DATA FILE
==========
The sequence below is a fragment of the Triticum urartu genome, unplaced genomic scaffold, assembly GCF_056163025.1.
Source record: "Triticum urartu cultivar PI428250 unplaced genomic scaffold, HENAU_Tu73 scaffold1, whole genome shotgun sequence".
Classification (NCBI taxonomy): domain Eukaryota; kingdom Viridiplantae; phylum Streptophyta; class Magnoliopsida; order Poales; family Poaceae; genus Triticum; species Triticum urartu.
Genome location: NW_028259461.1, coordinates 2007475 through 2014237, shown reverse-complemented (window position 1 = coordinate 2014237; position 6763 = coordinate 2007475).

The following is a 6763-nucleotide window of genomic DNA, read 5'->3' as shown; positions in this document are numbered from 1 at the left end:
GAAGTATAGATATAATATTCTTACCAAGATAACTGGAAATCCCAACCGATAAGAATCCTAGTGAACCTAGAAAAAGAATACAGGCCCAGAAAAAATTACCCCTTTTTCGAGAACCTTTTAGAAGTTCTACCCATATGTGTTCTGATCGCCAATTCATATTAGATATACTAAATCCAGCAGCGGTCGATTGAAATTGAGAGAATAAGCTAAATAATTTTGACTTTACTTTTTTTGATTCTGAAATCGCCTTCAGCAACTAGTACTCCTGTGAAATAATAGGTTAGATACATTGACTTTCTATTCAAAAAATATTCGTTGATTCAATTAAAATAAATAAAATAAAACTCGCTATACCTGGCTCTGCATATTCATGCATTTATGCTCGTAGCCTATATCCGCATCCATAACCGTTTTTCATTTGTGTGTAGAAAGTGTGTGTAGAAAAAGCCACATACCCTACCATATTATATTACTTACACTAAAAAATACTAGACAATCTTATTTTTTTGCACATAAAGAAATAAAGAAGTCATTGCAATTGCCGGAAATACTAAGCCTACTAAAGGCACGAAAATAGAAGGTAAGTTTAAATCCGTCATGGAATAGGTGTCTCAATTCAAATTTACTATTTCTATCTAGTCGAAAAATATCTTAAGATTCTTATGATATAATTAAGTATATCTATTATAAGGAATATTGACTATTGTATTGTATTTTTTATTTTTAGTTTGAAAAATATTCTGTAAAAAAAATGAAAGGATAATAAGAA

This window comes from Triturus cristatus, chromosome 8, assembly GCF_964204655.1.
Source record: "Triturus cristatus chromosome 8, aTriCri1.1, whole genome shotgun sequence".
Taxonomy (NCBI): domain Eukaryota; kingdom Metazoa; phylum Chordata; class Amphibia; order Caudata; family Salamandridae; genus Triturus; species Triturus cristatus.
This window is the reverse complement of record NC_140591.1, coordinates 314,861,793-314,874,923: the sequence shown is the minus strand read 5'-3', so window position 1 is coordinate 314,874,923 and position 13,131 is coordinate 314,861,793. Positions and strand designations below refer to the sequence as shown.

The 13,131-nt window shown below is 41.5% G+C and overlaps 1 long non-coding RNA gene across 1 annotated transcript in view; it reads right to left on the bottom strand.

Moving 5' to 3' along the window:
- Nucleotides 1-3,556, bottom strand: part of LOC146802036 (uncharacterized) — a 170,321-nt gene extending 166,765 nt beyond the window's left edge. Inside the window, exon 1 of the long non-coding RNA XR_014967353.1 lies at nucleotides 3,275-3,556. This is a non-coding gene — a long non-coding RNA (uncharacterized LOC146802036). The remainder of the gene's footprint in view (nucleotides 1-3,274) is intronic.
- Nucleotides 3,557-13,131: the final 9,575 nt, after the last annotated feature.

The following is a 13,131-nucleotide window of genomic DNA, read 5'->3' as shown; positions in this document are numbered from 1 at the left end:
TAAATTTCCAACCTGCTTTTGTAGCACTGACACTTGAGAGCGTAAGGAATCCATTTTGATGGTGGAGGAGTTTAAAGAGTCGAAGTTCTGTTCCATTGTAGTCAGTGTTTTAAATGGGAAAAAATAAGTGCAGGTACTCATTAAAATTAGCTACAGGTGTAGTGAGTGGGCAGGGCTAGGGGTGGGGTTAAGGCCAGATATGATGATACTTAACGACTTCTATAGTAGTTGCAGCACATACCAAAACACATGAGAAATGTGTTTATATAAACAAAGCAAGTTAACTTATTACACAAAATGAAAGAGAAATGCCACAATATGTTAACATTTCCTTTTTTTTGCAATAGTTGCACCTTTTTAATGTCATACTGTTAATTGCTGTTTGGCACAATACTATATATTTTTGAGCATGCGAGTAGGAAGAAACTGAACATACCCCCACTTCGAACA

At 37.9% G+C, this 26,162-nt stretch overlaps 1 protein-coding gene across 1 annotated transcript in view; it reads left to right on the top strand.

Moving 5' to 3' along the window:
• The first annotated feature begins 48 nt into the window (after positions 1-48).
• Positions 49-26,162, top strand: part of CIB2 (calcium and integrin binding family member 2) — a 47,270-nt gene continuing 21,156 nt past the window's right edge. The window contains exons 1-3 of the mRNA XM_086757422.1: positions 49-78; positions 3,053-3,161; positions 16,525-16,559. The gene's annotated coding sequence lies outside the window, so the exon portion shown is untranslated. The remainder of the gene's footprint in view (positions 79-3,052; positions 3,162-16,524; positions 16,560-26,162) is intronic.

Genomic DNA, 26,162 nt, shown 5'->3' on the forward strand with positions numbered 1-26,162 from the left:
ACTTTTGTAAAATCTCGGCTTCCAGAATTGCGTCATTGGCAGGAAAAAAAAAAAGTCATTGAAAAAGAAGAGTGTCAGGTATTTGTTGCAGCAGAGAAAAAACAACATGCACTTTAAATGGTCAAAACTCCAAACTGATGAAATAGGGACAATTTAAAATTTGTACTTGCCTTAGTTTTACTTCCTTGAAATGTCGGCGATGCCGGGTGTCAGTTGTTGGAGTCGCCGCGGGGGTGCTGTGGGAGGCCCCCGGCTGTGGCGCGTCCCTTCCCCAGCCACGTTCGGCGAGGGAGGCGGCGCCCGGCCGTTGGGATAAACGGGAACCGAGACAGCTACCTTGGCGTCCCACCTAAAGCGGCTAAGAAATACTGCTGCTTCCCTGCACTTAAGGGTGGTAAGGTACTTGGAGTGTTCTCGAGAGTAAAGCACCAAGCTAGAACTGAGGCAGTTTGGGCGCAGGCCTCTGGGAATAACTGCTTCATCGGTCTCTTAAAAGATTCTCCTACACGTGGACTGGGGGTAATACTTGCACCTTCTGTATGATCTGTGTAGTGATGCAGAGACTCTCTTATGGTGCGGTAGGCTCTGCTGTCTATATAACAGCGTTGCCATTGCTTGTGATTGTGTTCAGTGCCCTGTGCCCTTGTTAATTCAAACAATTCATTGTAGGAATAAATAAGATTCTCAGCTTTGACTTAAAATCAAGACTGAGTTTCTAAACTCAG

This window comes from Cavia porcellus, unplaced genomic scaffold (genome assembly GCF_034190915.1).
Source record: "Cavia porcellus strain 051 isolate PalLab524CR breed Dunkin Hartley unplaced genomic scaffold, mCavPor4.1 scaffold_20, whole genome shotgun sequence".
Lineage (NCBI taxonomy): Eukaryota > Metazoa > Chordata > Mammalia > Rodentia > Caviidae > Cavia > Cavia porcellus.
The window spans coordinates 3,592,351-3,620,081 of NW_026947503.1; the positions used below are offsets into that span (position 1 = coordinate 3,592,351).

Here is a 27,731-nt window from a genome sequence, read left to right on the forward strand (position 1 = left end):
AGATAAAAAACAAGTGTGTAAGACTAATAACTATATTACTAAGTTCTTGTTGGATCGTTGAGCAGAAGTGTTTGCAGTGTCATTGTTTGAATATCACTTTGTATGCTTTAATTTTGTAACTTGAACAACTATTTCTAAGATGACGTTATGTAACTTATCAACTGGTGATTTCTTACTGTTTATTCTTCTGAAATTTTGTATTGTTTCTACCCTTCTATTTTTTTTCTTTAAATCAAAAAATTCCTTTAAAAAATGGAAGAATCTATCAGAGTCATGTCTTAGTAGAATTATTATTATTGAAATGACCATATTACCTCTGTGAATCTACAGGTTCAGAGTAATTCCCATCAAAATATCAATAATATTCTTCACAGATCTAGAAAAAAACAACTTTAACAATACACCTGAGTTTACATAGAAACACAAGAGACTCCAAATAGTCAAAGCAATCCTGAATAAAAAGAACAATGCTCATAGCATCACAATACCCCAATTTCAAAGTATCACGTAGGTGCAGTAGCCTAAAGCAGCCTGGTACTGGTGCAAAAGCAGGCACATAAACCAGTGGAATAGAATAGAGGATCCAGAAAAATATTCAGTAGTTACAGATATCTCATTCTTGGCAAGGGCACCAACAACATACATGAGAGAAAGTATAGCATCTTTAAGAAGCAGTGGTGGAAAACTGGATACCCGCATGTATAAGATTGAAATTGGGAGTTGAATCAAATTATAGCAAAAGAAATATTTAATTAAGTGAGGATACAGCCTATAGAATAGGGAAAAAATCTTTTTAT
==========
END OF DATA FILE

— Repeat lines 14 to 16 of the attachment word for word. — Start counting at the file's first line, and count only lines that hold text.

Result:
- Nucleotides 3,557-13,131: the final 9,575 nt, after the last annotated feature.

The following is a 13,131-nucleotide window of genomic DNA, read 5'->3' as shown; positions in this document are numbered from 1 at the left end:
TAAATTTCCAACCTGCTTTTGTAGCACTGACACTTGAGAGCGTAAGGAATCCATTTTGATGGTGGAGGAGTTTAAAGAGTCGAAGTTCTGTTCCATTGTAGTCAGTGTTTTAAATGGGAAAAAATAAGTGCAGGTACTCATTAAAATTAGCTACAGGTGTAGTGAGTGGGCAGGGCTAGGGGTGGGGTTAAGGCCAGATATGATGATACTTAACGACTTCTATAGTAGTTGCAGCACATACCAAAACACATGAGAAATGTGTTTATATAAACAAAGCAAGTTAACTTATTACACAAAATGAAAGAGAAATGCCACAATATGTTAACATTTCCTTTTTTTTGCAATAGTTGCACCTTTTTAATGTCATACTGTTAATTGCTGTTTGGCACAATACTATATATTTTTGAGCATGCGAGTAGGAAGAAACTGAACATACCCCCACTTCGAACA